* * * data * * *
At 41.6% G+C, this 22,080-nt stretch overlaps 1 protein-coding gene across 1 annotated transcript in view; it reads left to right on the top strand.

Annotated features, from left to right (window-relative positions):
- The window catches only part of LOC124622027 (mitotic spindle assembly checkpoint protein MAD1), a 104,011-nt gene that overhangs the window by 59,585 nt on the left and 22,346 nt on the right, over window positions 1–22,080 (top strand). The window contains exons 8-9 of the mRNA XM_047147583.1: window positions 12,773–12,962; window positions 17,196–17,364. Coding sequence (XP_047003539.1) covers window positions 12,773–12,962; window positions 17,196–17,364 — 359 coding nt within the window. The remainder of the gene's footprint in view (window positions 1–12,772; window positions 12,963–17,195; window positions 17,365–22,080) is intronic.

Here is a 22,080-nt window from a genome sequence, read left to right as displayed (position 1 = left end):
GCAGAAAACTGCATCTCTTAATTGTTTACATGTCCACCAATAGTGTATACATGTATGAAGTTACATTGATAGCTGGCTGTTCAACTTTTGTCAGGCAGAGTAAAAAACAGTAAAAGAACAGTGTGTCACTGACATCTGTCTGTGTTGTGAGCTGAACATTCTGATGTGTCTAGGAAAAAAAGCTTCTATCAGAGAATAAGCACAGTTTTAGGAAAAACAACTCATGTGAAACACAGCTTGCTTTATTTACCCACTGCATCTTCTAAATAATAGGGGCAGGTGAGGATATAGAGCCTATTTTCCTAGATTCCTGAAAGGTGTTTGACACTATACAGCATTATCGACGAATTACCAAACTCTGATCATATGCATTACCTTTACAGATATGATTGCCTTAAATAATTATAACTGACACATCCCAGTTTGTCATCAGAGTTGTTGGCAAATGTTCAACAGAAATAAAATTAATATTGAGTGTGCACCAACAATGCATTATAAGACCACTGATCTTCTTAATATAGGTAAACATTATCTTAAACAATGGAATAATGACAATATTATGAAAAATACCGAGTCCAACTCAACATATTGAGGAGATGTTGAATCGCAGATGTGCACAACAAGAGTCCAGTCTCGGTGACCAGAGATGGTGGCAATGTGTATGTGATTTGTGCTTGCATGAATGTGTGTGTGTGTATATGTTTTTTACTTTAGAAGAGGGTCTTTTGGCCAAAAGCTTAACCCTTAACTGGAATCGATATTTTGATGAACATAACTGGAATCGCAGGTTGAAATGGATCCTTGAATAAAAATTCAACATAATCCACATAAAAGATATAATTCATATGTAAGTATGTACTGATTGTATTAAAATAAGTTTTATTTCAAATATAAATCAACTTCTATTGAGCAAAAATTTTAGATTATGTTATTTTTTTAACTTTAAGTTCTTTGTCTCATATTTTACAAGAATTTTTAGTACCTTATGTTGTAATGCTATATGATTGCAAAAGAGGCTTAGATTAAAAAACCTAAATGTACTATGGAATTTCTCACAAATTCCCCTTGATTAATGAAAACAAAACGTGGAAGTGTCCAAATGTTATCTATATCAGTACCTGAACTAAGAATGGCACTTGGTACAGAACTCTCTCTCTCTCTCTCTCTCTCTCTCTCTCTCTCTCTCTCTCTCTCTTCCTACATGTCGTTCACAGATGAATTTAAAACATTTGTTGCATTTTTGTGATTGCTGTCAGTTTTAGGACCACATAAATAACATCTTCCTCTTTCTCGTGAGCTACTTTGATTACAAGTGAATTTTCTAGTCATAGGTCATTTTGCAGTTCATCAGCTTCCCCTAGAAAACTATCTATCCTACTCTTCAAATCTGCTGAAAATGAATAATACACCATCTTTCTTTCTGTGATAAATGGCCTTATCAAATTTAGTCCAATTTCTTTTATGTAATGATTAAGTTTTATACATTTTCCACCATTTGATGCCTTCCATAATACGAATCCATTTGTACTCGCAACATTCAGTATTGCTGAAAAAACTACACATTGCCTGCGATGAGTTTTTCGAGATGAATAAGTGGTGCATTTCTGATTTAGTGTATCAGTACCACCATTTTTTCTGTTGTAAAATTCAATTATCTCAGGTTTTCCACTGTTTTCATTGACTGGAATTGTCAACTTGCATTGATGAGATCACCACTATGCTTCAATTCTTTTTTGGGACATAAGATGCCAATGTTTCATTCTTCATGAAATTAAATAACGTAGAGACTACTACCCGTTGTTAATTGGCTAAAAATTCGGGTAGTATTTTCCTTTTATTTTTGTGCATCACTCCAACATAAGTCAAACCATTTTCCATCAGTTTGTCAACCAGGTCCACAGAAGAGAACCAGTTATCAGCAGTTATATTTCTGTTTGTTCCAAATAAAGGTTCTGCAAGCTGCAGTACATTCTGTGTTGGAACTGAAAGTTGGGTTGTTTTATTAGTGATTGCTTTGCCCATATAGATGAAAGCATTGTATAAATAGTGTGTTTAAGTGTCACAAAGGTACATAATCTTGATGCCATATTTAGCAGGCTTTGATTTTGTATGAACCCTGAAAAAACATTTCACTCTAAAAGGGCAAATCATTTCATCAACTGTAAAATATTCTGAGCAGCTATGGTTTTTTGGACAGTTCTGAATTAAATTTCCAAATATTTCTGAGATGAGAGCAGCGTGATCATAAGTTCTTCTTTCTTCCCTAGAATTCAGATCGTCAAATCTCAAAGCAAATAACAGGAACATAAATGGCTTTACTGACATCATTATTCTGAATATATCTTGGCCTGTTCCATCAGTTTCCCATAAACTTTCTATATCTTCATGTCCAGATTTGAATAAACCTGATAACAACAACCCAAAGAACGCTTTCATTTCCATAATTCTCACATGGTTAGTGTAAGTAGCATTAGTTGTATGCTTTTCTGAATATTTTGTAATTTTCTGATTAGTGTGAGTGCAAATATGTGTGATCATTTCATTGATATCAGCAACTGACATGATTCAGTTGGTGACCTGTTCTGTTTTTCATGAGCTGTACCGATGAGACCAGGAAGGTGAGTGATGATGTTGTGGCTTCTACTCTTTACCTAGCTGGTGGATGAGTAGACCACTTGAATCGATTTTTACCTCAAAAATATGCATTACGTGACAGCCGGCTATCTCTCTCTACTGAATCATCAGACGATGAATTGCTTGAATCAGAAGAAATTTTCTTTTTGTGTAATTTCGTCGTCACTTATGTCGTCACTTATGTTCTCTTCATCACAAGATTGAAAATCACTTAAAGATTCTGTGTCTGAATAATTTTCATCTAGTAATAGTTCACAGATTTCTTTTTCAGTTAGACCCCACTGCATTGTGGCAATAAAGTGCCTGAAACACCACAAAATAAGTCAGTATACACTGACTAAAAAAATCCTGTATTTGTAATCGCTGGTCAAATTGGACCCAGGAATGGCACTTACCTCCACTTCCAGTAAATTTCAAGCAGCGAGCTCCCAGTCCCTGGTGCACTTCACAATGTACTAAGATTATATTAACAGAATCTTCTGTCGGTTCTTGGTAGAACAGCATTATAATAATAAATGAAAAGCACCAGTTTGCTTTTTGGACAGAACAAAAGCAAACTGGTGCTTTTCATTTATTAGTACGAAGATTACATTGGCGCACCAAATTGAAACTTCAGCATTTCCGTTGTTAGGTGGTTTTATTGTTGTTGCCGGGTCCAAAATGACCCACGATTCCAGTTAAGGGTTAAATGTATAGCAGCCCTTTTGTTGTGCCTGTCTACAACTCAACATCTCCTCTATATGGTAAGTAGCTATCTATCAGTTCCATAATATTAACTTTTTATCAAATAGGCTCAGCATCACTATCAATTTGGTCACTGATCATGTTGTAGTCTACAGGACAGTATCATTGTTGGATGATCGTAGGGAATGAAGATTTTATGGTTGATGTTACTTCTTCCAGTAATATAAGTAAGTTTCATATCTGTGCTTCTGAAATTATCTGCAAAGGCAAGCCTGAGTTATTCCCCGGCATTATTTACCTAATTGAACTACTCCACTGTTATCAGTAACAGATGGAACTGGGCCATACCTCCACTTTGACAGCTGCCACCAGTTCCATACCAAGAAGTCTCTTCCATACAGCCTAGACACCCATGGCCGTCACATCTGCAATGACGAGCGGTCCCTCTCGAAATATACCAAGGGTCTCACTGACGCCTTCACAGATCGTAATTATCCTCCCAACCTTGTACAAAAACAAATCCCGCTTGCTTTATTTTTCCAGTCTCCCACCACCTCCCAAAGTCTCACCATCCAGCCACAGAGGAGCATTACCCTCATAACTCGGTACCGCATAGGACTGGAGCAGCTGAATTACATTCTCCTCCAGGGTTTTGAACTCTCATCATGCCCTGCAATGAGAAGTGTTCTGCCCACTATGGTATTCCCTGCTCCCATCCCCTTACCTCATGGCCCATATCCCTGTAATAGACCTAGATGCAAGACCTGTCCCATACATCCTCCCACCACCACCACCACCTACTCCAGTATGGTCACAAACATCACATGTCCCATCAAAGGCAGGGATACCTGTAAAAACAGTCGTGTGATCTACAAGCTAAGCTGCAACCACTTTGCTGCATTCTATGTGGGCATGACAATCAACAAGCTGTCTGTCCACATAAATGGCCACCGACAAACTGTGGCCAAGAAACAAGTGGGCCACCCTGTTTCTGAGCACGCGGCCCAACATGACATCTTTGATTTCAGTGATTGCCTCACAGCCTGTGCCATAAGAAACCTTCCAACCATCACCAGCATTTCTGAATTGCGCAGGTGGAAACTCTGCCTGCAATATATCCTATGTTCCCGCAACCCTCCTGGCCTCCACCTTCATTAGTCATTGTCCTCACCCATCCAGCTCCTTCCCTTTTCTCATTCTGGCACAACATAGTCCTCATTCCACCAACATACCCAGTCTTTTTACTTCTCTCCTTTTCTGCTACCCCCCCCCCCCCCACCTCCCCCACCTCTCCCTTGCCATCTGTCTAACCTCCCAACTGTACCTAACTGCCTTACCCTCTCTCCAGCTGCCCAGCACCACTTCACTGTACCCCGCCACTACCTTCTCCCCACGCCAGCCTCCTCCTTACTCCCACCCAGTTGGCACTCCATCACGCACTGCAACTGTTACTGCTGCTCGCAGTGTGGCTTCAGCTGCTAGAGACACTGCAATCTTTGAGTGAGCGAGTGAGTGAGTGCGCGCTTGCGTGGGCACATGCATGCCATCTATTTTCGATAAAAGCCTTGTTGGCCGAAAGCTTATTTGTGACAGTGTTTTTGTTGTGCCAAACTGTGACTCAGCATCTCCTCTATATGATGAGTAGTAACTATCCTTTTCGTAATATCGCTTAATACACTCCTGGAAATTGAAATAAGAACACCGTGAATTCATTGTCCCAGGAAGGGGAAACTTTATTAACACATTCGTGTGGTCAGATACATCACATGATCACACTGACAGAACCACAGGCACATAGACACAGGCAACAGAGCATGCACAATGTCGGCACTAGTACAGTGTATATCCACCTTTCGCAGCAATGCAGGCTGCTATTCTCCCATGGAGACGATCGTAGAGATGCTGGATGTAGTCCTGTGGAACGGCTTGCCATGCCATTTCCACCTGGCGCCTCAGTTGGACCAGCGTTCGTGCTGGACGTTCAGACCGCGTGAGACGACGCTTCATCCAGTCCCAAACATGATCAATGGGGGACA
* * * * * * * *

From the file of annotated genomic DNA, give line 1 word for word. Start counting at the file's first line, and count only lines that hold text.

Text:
At 41.6% G+C, this 22,080-nt stretch overlaps 1 protein-coding gene across 1 annotated transcript in view; it reads left to right on the top strand.